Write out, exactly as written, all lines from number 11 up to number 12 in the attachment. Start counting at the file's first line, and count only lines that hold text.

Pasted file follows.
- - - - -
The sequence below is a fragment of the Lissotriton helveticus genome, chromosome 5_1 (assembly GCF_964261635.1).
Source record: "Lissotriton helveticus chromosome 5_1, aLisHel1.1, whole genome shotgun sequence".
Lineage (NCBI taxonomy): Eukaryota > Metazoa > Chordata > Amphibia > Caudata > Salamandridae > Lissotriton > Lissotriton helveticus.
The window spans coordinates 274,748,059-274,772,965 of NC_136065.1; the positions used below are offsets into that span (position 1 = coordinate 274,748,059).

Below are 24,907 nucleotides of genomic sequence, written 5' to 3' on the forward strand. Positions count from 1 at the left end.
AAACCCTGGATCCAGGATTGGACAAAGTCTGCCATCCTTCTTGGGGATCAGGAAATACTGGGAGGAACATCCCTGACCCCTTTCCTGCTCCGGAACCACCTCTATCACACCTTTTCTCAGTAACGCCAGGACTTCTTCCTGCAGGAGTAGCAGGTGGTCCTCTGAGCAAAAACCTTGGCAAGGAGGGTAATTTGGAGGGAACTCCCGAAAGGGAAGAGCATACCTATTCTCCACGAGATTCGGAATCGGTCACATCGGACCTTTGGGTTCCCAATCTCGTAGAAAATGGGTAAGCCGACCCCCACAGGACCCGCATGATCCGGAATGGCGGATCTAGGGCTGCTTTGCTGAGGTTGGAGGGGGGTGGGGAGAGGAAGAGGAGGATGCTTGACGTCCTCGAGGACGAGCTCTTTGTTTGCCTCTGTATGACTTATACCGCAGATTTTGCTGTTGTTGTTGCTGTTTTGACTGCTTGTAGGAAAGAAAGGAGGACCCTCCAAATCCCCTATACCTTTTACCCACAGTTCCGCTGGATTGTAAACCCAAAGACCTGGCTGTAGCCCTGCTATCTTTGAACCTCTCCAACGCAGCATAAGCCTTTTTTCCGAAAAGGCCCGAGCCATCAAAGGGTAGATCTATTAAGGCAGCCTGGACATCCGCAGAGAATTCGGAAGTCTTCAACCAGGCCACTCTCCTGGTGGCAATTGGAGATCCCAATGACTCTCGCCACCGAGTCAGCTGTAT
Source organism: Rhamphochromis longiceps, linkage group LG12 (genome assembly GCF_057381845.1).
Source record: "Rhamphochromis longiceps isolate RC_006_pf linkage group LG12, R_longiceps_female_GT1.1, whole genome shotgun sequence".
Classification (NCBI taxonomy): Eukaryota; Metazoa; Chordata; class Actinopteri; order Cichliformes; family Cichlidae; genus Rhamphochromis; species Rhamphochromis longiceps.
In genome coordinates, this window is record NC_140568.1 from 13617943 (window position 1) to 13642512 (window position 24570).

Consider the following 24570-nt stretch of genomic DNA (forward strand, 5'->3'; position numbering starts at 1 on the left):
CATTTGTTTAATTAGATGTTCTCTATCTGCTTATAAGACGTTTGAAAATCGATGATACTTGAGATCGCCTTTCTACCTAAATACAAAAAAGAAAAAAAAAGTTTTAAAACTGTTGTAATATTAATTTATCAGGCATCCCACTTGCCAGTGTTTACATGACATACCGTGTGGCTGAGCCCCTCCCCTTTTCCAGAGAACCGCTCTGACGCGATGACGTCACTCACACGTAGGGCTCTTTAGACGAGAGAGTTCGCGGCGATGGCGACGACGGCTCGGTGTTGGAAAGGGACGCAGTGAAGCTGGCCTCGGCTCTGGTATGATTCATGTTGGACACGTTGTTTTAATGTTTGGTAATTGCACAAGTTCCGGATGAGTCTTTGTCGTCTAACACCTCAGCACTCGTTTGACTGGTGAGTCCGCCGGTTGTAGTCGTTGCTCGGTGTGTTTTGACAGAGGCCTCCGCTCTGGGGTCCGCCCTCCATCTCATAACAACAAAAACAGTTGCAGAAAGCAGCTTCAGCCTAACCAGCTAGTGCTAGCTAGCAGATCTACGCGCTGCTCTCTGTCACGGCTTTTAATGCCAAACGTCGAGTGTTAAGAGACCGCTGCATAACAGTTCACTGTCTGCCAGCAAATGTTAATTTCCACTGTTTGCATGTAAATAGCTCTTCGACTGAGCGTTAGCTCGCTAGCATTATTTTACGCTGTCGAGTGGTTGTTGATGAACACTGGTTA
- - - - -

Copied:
Consider the following 24570-nt stretch of genomic DNA (forward strand, 5'->3'; position numbering starts at 1 on the left):
CATTTGTTTAATTAGATGTTCTCTATCTGCTTATAAGACGTTTGAAAATCGATGATACTTGAGATCGCCTTTCTACCTAAATACAAAAAAGAAAAAAAAAGTTTTAAAACTGTTGTAATATTAATTTATCAGGCATCCCACTTGCCAGTGTTTACATGACATACCGTGTGGCTGAGCCCCTCCCCTTTTCCAGAGAACCGCTCTGACGCGATGACGTCACTCACACGTAGGGCTCTTTAGACGAGAGAGTTCGCGGCGATGGCGACGACGGCTCGGTGTTGGAAAGGGACGCAGTGAAGCTGGCCTCGGCTCTGGTATGATTCATGTTGGACACGTTGTTTTAATGTTTGGTAATTGCACAAGTTCCGGATGAGTCTTTGTCGTCTAACACCTCAGCACTCGTTTGACTGGTGAGTCCGCCGGTTGTAGTCGTTGCTCGGTGTGTTTTGACAGAGGCCTCCGCTCTGGGGTCCGCCCTCCATCTCATAACAACAAAAACAGTTGCAGAAAGCAGCTTCAGCCTAACCAGCTAGTGCTAGCTAGCAGATCTACGCGCTGCTCTCTGTCACGGCTTTTAATGCCAAACGTCGAGTGTTAAGAGACCGCTGCATAACAGTTCACTGTCTGCCAGCAAATGTTAATTTCCACTGTTTGCATGTAAATAGCTCTTCGACTGAGCGTTAGCTCGCTAGCATTATTTTACGCTGTCGAGTGGTTGTTGATGAACACTGGTTA